Nowadays we have many devices around the house that can connect to the Internet. From the computer, laptop, to the printer, smartphone or the TV, our homes are getting smarter by each passing day. Networking has come a long way in the last two decades. From tiny networks scattered around the world to a massive World Wide Web, connecting millions of people and even more devices.

But with this higher level of interconnection, comes more need to understand basic concepts of computer networking. It’s easy to get confused with all those devices that seem to do the same thing. In this tutorial I will try to explain how a basic network works, what are the different components of a network and how they can be connected together.

What are Switches?


A switch is an electrical equipment that can connect 2 or more computers in a network. These networks are called Local Area Networks (LAN). The switch operates at the level 2 of the OSI model, the Data Link Level, and what that means is that switches have the task of pushing the data to the nearest switch or to the client it was meant for. A switch does not have implemented software, it reads the MAC address of your computer and forwards your IP, so basically, it works right out of the box.

No need for complex configurations is a great advantage that switches have, but they cannot connect a computer to the Internet, only connect computers in a LAN. Nevertheless, switches are very useful in a network, because they can forward an Internet connection. Let’s suppose you have 3 computers in a room, but only one Internet cable. A simple way to forward the Internet connection is to connect all the three computers to a switch and plug in the Internet cable alongside the other ports (coming from the computer).

Then, if you have an Internet account for each computer, they can all connect to the Internet at the same time and share the same cable. of course, there are more types of switches, some more complex than others, and they can accomplish more complex connections, but this is basically the role of the switch in a network.

What are Routers?

Routers are communications equipments that connect LAN networks together, resulting in WAN (Wide Area Network). A router operates on the level 3 of the OSI Model, the Network Layer and it can forward a packet by reading its IP address and then forwarding it to the recipient. Routers are more expensive than switches, but they are more sophisticated and work on the IP level, unlike the switch that operates on the MAC address level.

Also, a feature that only routers have is the possibility to compute the best possible route for a packet, due to its algorithms, and therefore are faster. Routers can be found one of two types: wired or wireless. Wireless routers are great when connecting devices that have WiFi connectivity and it eliminates the need for wires running all over your house. As opposed to switches, routers can connect multiple LANs and create a WAN, and can also connect computers to the Internet.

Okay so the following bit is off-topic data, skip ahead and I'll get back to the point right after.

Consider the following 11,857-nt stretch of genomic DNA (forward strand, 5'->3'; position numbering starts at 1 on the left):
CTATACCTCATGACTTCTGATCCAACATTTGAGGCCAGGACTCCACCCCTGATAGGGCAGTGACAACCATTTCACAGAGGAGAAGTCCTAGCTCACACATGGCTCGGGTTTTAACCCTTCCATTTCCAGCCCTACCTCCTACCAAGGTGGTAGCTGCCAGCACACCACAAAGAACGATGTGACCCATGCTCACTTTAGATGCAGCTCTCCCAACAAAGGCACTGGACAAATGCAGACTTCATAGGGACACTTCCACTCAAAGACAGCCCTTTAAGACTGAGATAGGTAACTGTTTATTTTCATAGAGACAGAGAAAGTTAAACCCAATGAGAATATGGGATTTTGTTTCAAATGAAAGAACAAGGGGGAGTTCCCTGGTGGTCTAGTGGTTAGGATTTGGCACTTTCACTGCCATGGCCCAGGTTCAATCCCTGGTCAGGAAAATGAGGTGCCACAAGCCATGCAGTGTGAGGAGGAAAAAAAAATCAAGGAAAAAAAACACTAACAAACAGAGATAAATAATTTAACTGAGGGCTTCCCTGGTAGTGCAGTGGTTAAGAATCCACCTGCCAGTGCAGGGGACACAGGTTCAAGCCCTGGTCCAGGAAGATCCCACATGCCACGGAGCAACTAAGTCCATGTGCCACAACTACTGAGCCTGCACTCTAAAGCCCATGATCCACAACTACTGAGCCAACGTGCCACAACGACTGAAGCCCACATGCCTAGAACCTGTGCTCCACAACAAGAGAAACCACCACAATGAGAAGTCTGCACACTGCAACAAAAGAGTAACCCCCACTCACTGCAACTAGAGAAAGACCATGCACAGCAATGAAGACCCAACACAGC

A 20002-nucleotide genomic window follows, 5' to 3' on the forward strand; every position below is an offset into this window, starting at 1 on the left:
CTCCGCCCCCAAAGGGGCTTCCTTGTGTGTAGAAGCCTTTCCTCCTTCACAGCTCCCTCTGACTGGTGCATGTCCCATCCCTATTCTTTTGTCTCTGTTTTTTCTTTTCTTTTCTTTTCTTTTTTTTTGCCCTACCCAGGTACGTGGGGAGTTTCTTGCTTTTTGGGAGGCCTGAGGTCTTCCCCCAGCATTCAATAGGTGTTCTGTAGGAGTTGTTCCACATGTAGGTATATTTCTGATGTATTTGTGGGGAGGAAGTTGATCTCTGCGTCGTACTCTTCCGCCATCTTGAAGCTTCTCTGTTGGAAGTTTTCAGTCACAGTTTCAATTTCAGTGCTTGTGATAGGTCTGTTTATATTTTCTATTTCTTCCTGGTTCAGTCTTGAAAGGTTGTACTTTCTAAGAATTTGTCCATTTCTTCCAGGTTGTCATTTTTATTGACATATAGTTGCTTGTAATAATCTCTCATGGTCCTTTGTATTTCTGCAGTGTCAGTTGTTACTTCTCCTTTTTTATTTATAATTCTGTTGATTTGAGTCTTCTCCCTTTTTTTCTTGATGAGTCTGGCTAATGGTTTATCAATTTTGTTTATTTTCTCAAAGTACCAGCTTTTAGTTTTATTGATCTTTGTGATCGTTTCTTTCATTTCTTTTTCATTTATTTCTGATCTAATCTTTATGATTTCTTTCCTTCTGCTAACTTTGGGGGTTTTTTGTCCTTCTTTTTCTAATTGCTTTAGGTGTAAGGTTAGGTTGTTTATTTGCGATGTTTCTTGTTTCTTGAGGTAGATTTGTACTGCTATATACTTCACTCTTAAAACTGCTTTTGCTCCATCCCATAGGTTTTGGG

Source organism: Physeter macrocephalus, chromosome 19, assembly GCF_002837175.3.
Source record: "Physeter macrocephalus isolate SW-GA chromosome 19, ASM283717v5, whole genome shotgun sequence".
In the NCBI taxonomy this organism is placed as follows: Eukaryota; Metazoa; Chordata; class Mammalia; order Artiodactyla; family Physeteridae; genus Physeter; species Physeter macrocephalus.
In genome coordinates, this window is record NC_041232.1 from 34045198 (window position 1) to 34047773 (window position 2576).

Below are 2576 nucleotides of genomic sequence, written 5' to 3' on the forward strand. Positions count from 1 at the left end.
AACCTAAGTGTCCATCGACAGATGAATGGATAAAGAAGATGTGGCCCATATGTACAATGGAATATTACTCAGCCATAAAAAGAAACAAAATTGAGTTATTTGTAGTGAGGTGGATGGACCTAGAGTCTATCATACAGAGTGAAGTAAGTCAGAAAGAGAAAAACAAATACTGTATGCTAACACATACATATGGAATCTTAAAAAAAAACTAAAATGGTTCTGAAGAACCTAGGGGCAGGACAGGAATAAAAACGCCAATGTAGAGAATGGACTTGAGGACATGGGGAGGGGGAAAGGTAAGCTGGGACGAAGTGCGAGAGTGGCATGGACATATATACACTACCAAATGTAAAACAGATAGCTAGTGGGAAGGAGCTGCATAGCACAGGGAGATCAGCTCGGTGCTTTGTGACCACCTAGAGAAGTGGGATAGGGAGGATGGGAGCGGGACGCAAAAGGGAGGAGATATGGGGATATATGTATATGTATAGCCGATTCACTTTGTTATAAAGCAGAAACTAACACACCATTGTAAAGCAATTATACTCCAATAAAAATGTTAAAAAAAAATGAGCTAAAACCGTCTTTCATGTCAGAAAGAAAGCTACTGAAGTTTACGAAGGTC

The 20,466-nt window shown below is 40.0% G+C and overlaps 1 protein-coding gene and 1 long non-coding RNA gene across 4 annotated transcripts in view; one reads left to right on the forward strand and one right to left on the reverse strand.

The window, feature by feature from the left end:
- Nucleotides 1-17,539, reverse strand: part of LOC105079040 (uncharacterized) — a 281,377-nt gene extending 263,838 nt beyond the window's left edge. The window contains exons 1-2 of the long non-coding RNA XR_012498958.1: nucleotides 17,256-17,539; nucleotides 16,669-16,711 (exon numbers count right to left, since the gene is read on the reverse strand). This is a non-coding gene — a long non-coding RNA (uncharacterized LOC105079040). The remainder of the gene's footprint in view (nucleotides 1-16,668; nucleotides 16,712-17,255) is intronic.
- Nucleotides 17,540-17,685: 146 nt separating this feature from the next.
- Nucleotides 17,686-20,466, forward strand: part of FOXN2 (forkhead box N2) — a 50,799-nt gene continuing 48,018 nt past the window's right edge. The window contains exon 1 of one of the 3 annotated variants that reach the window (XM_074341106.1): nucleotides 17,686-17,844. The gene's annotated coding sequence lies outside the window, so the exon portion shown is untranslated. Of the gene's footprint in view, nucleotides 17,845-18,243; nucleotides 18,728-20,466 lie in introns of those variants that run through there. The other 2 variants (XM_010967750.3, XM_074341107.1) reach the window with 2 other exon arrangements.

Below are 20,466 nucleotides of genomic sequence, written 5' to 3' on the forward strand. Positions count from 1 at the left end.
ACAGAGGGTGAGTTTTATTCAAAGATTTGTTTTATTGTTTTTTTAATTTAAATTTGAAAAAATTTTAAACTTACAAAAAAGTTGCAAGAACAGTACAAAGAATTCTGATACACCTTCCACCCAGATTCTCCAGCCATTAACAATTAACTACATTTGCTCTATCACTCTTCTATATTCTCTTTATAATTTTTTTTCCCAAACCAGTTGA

Bottom Line


The difference between Switches and Routers is noticeable when you look under the hood. They might look similar on the outside, but the inner workings of each device are totally different. If you are interested in setting up a network and you want to figure out if you should use a switch or a router, remember this: if you have more than one computer with separate Internet accounts, you can use a switch to connect them both at the same time, each with its own account.

If, on the other hand, you have more than one device that can connect to the internet, you can use a router or a wireless router (depending on the devices), but they won’t work all at the same time on the same account. Just remember that a router is a switch with some extra features. Now you know the basics of creating a network.

Of course, this tutorial only scratches the surface of what networking is, and the devices featured here are much more complex than they look. But for a simple home network, this is all you need to know. Keep in mind, if you use a wireless router at home, use a strong password so you won’t have a problem with people piggybacking your WiFi connection. Here is a list of a few routers and switches to get you going on your network:

Top 8 Best Routers

  1. Linksys Maximum Performance Dual-Band N900 Router (E4200 v2)

  2. D-Link Systems HD Media Router 2000 (DIR-827)

  3. ASUS RT-N66U Dual-Band Wireless-N900 Gigabit Router

  4. Buffalo Technology WZR-D1800H AirStation AC1300 / N900 Gigabit Dual Band Wireless Router

  5. Airport Extreme 802.11N (5TH GEN)

  6. TP-Link TL-WR841ND 300Mbps Wireless N Router

  7. Cradlepoint Wireless Router MBR95

  8. Medialink – Wireless N Router – 802.11n – 150 Mbps – 2.4 Ghz

Top 5 Best Switches

Unlike routers, which have different operating protocols, switches are much more simple. When buying a switch, look for one that can accommodate the number of PC’s you want to connect in the network and that it has a fairly good speed. 10/100/1000 Mbps switches are the best choice, the offer gigabit speeds and they can be found in 4+ ports. Here are a few examples of such switches, but to be fair, any switch will do.

  1. NETGEAR – 5-Port Gigabit Ethernet Switch

  2. Cisco – Catalyst WS-C3560X-48P-L Gigabit Ethernet Switch

  3. NETGEAR – 8-Port Gigabit Ethernet Switch

  4. TP-Link – 5-Port 10/100/1000 Gigabit Ethernet Switch

  5. NETGEAR – PROSAFE 5-Port Gigabit Ethernet Switch

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I often wonder, where is technology heading? What do all of these advances mean for us and for our future? I sometimes miss the days when I didn’t know how to use a floppy disk, or how a computer CPU works, but now, until I find an answer to my questions, I’ll keep tracking these advances and show everything I find to those who share my interests.